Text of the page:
When it comes to keeping balance in a conference, giving every team an equal number of home and away games in conference play is the way to go. That is what the SEC will continue to do moving forward, opting to stick with eight-game schedules over nine-game schedules in conference play.
There is a little catch though, but it is a good one. The SEC will now require all members of the SEC to schedule at least one opponent from the ACC, Big 12, Big Ten or Pac-12 on an annual basis. For a number of teams this will be no problem due to existing non-conference rivalries. For others, the emphasis on scheduling opponents from power conferences will have to be made.
Florida (Florida State), Georgia (Georgia Tech), Kentucky (Louisville), and South Carolina (Clemson) already have existing annual rivalry games with opponents from another conference. In this case, each opponent comes from the ACC. What other SEC schools do to find scheduling partners on an annual basis should be intriguing. Will new annual rivalries develop or will schools mix up the future opponents to keep things fresh. Is this what will be needed to get Texas A&M and Texas back together? Well, let’s slow down just one second.
“This has been a thoughtful and deliberative process that has resulted in maintaining the current format and adds a provision that will bolster our collective annual non-conference schedule,” said Commissioner Mike Slive. “The concept of strength-of-schedule is based on an entire 12-game schedule, a combination of both conference games together with non-conference games. Given the strength of our conference schedule supplemented by at least one major non-conference game, our teams will boast of a strong resume’ of opponents each and every year.”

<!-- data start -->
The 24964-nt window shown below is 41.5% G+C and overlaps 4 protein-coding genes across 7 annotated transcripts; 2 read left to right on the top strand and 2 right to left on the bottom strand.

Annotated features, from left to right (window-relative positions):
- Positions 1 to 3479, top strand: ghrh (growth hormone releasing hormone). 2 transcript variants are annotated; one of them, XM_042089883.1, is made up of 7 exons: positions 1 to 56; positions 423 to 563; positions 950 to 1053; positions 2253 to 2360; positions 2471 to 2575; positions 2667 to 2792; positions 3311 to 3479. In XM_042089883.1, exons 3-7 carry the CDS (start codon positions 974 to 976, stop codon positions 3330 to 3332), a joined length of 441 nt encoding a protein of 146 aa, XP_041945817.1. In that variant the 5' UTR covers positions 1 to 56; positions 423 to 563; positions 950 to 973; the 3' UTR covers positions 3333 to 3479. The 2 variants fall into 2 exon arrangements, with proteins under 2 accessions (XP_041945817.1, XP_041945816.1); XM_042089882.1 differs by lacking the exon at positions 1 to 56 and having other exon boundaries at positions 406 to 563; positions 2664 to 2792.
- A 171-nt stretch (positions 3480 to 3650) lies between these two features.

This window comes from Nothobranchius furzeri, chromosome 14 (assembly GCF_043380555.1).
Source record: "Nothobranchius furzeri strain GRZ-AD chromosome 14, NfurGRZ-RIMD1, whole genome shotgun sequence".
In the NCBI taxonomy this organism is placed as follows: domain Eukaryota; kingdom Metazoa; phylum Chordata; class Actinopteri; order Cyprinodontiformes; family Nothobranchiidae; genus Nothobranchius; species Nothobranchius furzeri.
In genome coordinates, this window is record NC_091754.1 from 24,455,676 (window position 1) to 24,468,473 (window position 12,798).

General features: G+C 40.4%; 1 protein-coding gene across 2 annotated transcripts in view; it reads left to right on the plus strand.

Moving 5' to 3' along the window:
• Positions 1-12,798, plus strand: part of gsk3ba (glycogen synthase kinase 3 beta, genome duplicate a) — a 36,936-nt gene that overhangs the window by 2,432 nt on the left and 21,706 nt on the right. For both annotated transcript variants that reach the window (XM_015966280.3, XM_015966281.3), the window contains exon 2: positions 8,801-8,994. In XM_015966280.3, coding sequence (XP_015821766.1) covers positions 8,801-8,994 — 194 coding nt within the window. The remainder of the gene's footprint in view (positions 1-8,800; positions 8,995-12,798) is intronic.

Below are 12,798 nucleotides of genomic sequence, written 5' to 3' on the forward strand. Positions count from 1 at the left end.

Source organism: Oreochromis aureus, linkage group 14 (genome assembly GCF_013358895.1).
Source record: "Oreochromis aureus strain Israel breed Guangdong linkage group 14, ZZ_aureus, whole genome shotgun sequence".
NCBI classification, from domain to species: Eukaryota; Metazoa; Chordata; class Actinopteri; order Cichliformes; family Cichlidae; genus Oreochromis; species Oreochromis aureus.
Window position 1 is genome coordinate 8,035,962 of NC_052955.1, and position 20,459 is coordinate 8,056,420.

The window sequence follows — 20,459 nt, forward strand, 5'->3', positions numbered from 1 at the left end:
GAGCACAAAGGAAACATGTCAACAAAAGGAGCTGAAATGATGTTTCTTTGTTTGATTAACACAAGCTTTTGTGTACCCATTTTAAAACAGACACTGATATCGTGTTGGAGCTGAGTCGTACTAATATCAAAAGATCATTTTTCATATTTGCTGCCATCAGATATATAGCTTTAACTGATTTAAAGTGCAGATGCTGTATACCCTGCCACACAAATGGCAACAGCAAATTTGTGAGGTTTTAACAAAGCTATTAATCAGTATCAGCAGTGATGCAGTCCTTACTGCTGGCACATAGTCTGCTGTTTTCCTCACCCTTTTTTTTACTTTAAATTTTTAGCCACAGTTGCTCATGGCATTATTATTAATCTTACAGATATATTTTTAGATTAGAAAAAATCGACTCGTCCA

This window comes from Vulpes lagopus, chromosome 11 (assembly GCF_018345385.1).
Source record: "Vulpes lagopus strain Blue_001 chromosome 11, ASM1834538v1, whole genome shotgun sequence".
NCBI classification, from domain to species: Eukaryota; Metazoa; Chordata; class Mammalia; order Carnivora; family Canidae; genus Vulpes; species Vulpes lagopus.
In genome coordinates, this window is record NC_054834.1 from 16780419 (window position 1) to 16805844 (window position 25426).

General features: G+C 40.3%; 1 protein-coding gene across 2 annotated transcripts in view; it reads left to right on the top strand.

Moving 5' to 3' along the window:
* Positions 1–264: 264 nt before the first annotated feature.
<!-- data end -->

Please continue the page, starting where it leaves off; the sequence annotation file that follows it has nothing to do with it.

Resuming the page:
The SEC also paired up the permanent SEC cross-division match-ups. They are:
- Alabama (west) vs. Tennessee (east)
- Arkansas (west) vs. Missouri (east)
- Auburn (west) vs. Georgia (east)
- LSU (west) vs. Florida (east)
- Ole Miss (west) vs. Vanderbilt (east)
- Mississippi State (west) vs. Kentucky (east)
- Texas A&M (west) vs. South Carolina (east)
There’s a sizable sliver of a silver lining involving the health of Florida’s most productive defensive lineman.
Earlier this week, it was reported that Cece Jefferson would be sidelined for four months after undergoing surgery on his right shoulder earlier this week; such a timeline would’ve had the lineman out until the middle of August, after summer camp had started. Thursday, however, brought word that Jefferson is instead expected to be recovered in time for the start of camp in early August.
It should be noted that, as of yet, the football program has not publicly addressed Jefferson’s status moving forward.
Jefferson was a consensus five-star prospect, rated as the No. 2 strongside defensive end in the Class of 2015; the No. 4 player at any position in the state of Florida; and the No. 7 player overall on 247Sports.com’s composite board.
This past season, Jefferson led the Gators with 13.5 tackles for loss and 4.5 sacks. After considering early entry into the 2018 NFL draft, the 6-1, 242-pound lineman opted to return to Gainesville for one more season.
Not surprisingly, the memorials are pouring in for the passing of a College Football Hall of Famer.
Friday morning, the four daughters released a statement through Ohio State announcing that their father, former Buckeyes head coach Earle Bruce, had passed away at the age of 87. Shortly thereafter, OSU released a statement from its current head football coach on the man who had battled Alzheimer’s for years.